The Court noted (as Penguin argued) “the convergence of two factors” persuading it “that a New York copyright owner alleging infringement sustains an in-state injury pursuant to CPLR 302(a)(3(ii) when its printed literary work is uploaded without permission onto the Internet for public access.”

The first critical factor turns on the nature of the Internet as “intangible and ubiquitous.” Recognizing that the digital environment poses a unique threat to the rights of copyright owners, the Court observed that “the rate of e-book piracy has risen in conjunction with the increasing popularity of electronic book devices.” “The crux of Penguin’s copyright infringement claim is not merely the unlawful electronic copying or uploading of the four copyrighted books. Rather, it is the intended consequence of those activities -- the instantaneous availability of those copyrighted works on American Buddha’s Web sites for anyone, in New York or elsewhere, with an Internet connection to read and download the books free of charge.” In short, the Court found that “the out-of-state location of the infringing conduct carries less weight in the jurisdictional inquiry in circumstances alleging digital piracy and is therefore not dispositive.”

The second critical factor that helps identify New York as the place of injury in this case “derives from the unique bundle of rights granted to copyright owners.” The Copyright Act gives copyright owners certain exclusive publishing, distribution, and display rights, among others. Thus a copyright holder has the right “to exclude” others from unauthorized distribution. The harm to a copyright owner’s exclusive rights is often described as “irreparable,” especially where proving lost sales or quantifiable economic harm is difficult (often the case). The Court therefore found, contrary to the district court’s ruling, that “the absence of any evidence of the actual downloading of Penguin’s four works by users in New York is not fatal to a finding that the alleged injury occurred in New York.” Even without such evidence, the irreparable harm to Penguin’s exclusive distribution rights would ordinarily justify injunctive relief “to halt impermissible uses.”

The court noted that “it is undisputed that American Buddha’s Web sites are accessible by any New Yorker with an Internet connection and…an injury allegedly inflicted by digital piracy is felt throughout the United States, which necessarily includes New York.” The Court therefore concluded that “(t)he location of the infringement in online cases is of little import inasmuch as the primary aim of the infringer is to make the works available to anyone with access to an Internet connection, including computer users in New York.”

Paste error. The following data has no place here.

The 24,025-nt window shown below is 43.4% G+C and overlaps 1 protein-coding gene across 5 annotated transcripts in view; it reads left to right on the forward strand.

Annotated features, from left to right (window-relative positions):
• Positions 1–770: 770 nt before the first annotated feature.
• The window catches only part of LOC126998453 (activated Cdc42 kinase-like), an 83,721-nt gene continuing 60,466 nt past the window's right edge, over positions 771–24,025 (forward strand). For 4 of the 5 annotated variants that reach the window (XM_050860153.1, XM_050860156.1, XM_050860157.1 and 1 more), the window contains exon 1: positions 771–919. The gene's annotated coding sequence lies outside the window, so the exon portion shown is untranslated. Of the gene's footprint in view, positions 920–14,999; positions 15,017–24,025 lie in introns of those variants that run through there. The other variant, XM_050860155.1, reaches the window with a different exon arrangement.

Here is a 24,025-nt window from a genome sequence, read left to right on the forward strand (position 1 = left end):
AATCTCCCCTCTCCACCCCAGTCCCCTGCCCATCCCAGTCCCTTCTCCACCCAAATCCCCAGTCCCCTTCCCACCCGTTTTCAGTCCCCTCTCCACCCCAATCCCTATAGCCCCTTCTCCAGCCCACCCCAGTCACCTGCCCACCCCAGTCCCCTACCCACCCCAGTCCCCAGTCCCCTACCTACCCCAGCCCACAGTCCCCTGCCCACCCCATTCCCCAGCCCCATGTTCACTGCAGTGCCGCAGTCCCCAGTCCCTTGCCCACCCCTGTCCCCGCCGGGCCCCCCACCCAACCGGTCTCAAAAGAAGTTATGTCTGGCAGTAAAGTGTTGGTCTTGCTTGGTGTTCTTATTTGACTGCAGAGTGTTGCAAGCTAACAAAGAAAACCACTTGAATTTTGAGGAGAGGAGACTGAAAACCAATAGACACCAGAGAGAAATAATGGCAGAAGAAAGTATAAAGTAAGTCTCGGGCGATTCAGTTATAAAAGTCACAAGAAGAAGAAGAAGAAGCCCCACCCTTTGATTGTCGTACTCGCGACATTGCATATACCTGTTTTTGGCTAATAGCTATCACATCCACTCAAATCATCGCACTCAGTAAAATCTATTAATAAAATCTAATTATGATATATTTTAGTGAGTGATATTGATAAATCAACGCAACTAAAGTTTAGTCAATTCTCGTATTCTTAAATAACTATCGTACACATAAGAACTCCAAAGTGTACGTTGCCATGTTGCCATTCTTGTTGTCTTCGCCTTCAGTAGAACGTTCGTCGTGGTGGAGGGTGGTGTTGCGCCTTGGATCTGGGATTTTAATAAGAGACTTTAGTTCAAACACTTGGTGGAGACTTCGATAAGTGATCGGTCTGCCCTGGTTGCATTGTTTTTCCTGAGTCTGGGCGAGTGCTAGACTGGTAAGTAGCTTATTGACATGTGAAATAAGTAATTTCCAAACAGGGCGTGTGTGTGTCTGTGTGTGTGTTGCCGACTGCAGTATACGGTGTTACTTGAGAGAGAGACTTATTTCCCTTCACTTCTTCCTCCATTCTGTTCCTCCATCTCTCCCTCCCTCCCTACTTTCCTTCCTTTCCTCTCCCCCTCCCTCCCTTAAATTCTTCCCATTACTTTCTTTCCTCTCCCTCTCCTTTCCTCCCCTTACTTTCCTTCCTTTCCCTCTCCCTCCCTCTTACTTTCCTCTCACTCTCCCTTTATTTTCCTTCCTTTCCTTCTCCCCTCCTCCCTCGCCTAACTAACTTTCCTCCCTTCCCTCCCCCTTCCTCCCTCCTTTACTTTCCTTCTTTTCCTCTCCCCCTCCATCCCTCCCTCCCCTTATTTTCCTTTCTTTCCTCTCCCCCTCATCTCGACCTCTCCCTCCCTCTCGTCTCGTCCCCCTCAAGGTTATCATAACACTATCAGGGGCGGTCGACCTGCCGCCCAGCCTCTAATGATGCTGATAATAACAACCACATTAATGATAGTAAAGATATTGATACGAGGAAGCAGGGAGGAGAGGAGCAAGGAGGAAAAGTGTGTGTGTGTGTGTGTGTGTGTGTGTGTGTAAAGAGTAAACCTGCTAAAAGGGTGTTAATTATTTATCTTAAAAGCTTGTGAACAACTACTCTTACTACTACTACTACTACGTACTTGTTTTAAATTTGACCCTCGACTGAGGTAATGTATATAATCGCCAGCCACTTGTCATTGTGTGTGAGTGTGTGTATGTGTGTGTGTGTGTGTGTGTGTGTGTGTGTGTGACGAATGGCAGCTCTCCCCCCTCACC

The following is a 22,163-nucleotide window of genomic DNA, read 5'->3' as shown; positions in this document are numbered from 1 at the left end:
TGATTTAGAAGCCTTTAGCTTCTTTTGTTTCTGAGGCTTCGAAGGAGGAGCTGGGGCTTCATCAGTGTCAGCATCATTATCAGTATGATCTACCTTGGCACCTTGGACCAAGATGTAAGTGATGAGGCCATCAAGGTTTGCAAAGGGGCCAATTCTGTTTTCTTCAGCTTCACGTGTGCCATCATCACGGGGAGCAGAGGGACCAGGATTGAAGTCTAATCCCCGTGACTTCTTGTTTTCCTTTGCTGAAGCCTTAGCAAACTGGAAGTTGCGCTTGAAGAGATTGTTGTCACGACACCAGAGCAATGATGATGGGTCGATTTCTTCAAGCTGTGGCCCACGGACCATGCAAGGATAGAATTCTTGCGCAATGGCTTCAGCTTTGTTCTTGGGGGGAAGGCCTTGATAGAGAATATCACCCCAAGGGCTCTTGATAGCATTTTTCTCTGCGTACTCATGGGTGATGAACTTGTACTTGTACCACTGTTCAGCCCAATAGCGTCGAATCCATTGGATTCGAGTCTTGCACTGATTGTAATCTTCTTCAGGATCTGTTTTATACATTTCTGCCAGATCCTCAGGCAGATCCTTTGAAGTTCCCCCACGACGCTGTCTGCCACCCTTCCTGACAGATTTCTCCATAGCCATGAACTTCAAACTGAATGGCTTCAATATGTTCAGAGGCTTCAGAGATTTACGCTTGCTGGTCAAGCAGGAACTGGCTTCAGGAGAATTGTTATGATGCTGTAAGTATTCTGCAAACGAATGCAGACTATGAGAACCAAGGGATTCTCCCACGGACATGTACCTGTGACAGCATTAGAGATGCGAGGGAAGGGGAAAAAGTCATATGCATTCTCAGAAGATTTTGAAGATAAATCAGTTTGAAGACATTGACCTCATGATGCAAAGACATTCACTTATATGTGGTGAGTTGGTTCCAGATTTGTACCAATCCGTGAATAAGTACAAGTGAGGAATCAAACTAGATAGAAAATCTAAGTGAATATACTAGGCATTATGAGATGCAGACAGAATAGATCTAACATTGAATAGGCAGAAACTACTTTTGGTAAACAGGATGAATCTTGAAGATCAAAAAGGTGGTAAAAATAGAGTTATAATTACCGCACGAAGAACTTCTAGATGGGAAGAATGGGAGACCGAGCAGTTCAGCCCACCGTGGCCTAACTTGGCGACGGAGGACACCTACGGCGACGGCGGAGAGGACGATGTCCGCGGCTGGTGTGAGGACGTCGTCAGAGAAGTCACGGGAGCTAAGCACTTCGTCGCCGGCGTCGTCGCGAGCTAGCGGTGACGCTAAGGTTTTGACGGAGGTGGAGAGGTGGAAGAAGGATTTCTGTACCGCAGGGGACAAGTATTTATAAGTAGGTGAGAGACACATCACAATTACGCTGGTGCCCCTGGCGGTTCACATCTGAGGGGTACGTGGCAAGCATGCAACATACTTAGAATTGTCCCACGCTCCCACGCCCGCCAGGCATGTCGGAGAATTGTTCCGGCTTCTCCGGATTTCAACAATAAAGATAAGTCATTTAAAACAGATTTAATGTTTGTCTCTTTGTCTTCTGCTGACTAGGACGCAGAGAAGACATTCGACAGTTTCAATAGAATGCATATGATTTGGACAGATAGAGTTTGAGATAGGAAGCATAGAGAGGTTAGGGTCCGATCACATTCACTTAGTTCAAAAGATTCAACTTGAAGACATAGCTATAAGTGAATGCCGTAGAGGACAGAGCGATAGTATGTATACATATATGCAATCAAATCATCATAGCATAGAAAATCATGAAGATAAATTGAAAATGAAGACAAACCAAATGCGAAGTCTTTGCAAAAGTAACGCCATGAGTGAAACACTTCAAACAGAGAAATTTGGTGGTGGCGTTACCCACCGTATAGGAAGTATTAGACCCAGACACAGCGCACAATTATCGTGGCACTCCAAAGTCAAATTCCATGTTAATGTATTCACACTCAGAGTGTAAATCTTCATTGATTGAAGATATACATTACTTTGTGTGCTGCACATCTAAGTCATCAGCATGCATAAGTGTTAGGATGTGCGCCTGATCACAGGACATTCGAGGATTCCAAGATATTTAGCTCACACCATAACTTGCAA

Relying on “(t)he concurrence of these two elements -- the function and nature of the Internet and the diverse ownership rights enjoyed by copyright holders situated in New York,” the Court concluded that the injury to Penguin in this case, for long-arm jurisdiction purposes, occurred in New York.

Finally, the court noted that “our decision today does not open a Pandora’s box allowing any nondomiciliary accused of digital copyright infringement to be haled into a New York court when the plaintiff is a New York copyright owner of a printed literary work.” The plaintiff must still establish the remaining elements of New York’s long-arm statute and then meet the requirements of the Federal Due Process Clause.

The case will now return to the federal courts in Manhattan to complete the analysis of the remaining elements of personal jurisdiction other than “situs of injury.” But because of this important decision, a major obstacle to personal jurisdiction in online digital piracy cases has been removed, enhancing the opportunity of New York publishers and authors to sue in their own backyard instead of being required to litigate in the remote locations where book pirates are generally found.

For further information, please contact:

Richard Dannay
(212) 790-9256

Thomas Kjellberg
(212) 790-9202